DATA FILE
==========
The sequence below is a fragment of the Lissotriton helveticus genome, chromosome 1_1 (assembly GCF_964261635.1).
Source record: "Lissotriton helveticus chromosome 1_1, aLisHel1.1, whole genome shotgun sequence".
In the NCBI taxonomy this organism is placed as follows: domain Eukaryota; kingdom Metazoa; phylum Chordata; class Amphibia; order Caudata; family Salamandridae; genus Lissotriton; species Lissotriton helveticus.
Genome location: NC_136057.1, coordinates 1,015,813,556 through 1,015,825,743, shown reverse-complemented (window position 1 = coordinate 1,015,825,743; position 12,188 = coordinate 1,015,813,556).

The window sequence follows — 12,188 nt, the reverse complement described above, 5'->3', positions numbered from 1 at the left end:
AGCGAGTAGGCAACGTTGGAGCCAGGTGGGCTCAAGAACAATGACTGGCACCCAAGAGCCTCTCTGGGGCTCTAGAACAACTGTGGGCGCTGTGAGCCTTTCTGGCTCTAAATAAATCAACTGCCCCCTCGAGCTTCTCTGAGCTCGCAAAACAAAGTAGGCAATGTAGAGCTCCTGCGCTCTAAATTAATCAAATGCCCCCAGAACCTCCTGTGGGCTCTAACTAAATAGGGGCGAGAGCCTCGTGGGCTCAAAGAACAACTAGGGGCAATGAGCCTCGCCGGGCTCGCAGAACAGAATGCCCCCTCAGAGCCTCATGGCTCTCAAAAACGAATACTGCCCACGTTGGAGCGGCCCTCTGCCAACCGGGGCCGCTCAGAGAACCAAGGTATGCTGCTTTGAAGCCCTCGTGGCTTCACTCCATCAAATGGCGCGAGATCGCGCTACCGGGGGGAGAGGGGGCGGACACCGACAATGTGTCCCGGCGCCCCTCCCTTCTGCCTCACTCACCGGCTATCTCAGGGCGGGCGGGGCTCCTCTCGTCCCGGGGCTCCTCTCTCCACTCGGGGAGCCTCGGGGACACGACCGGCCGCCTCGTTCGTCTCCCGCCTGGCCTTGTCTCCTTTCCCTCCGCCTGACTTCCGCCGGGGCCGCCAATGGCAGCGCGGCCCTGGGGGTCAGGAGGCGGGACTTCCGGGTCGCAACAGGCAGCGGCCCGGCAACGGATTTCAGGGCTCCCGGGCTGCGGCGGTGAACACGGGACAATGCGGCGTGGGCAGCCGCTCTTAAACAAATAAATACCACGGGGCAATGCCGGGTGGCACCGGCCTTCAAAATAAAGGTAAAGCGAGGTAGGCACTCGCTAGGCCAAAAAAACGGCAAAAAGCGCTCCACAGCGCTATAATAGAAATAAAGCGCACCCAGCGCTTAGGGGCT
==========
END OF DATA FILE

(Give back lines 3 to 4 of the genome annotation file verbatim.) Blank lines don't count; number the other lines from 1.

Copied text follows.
In the NCBI taxonomy this organism is placed as follows: domain Eukaryota; kingdom Metazoa; phylum Chordata; class Amphibia; order Caudata; family Salamandridae; genus Lissotriton; species Lissotriton helveticus.
Genome location: NC_136057.1, coordinates 1,015,813,556 through 1,015,825,743, shown reverse-complemented (window position 1 = coordinate 1,015,825,743; position 12,188 = coordinate 1,015,813,556).